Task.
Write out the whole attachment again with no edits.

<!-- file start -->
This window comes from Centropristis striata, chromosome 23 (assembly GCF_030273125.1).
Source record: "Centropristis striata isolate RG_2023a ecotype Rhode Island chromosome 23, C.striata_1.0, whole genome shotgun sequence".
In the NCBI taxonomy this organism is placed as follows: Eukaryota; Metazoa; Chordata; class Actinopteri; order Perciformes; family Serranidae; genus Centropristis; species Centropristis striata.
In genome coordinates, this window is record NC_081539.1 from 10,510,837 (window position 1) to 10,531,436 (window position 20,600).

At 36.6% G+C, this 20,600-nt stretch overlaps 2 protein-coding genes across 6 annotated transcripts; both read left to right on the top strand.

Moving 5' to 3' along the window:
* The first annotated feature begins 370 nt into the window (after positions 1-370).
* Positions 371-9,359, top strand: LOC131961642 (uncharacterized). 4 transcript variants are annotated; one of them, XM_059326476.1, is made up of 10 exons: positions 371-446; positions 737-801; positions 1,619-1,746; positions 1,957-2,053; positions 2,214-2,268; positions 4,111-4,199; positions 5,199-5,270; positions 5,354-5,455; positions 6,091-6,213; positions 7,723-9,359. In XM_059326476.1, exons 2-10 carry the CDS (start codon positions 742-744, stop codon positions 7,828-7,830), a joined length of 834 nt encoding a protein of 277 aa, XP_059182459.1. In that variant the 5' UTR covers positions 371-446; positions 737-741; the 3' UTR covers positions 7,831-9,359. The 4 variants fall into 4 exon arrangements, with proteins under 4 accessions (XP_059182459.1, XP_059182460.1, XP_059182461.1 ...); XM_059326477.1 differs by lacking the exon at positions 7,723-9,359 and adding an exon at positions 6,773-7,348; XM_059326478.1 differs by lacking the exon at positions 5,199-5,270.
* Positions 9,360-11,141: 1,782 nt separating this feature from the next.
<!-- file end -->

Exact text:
This window comes from Centropristis striata, chromosome 23 (assembly GCF_030273125.1).
Source record: "Centropristis striata isolate RG_2023a ecotype Rhode Island chromosome 23, C.striata_1.0, whole genome shotgun sequence".
In the NCBI taxonomy this organism is placed as follows: Eukaryota; Metazoa; Chordata; class Actinopteri; order Perciformes; family Serranidae; genus Centropristis; species Centropristis striata.
In genome coordinates, this window is record NC_081539.1 from 10,510,837 (window position 1) to 10,531,436 (window position 20,600).

At 36.6% G+C, this 20,600-nt stretch overlaps 2 protein-coding genes across 6 annotated transcripts; both read left to right on the top strand.

Moving 5' to 3' along the window:
* The first annotated feature begins 370 nt into the window (after positions 1-370).
* Positions 371-9,359, top strand: LOC131961642 (uncharacterized). 4 transcript variants are annotated; one of them, XM_059326476.1, is made up of 10 exons: positions 371-446; positions 737-801; positions 1,619-1,746; positions 1,957-2,053; positions 2,214-2,268; positions 4,111-4,199; positions 5,199-5,270; positions 5,354-5,455; positions 6,091-6,213; positions 7,723-9,359. In XM_059326476.1, exons 2-10 carry the CDS (start codon positions 742-744, stop codon positions 7,828-7,830), a joined length of 834 nt encoding a protein of 277 aa, XP_059182459.1. In that variant the 5' UTR covers positions 371-446; positions 737-741; the 3' UTR covers positions 7,831-9,359. The 4 variants fall into 4 exon arrangements, with proteins under 4 accessions (XP_059182459.1, XP_059182460.1, XP_059182461.1 ...); XM_059326477.1 differs by lacking the exon at positions 7,723-9,359 and adding an exon at positions 6,773-7,348; XM_059326478.1 differs by lacking the exon at positions 5,199-5,270.
* Positions 9,360-11,141: 1,782 nt separating this feature from the next.